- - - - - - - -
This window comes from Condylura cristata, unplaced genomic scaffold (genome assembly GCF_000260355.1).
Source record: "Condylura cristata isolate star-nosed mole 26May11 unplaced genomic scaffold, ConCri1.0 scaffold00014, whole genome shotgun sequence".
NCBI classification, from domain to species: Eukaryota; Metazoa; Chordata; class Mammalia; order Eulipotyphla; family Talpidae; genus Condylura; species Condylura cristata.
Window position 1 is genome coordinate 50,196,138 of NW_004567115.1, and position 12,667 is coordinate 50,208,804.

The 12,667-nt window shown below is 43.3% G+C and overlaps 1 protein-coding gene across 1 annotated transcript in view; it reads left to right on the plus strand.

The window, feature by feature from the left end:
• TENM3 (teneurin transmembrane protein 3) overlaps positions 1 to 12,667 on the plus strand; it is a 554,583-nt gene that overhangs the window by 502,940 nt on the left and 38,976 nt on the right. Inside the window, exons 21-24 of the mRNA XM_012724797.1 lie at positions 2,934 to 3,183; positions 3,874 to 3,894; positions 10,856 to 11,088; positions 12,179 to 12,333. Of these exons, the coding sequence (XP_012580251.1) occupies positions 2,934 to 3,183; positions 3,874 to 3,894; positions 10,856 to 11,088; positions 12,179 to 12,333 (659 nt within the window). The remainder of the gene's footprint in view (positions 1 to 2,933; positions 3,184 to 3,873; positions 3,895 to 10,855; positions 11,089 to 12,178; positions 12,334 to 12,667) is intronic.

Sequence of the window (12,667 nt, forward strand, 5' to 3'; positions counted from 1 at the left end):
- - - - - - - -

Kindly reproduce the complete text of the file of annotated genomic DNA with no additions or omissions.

This window comes from Condylura cristata, unplaced genomic scaffold (genome assembly GCF_000260355.1).
Source record: "Condylura cristata isolate star-nosed mole 26May11 unplaced genomic scaffold, ConCri1.0 scaffold00014, whole genome shotgun sequence".
NCBI classification, from domain to species: Eukaryota; Metazoa; Chordata; class Mammalia; order Eulipotyphla; family Talpidae; genus Condylura; species Condylura cristata.
Window position 1 is genome coordinate 50,196,138 of NW_004567115.1, and position 12,667 is coordinate 50,208,804.

The 12,667-nt window shown below is 43.3% G+C and overlaps 1 protein-coding gene across 1 annotated transcript in view; it reads left to right on the plus strand.

The window, feature by feature from the left end:
• TENM3 (teneurin transmembrane protein 3) overlaps positions 1 to 12,667 on the plus strand; it is a 554,583-nt gene that overhangs the window by 502,940 nt on the left and 38,976 nt on the right. Inside the window, exons 21-24 of the mRNA XM_012724797.1 lie at positions 2,934 to 3,183; positions 3,874 to 3,894; positions 10,856 to 11,088; positions 12,179 to 12,333. Of these exons, the coding sequence (XP_012580251.1) occupies positions 2,934 to 3,183; positions 3,874 to 3,894; positions 10,856 to 11,088; positions 12,179 to 12,333 (659 nt within the window). The remainder of the gene's footprint in view (positions 1 to 2,933; positions 3,184 to 3,873; positions 3,895 to 10,855; positions 11,089 to 12,178; positions 12,334 to 12,667) is intronic.

Sequence of the window (12,667 nt, forward strand, 5' to 3'; positions counted from 1 at the left end):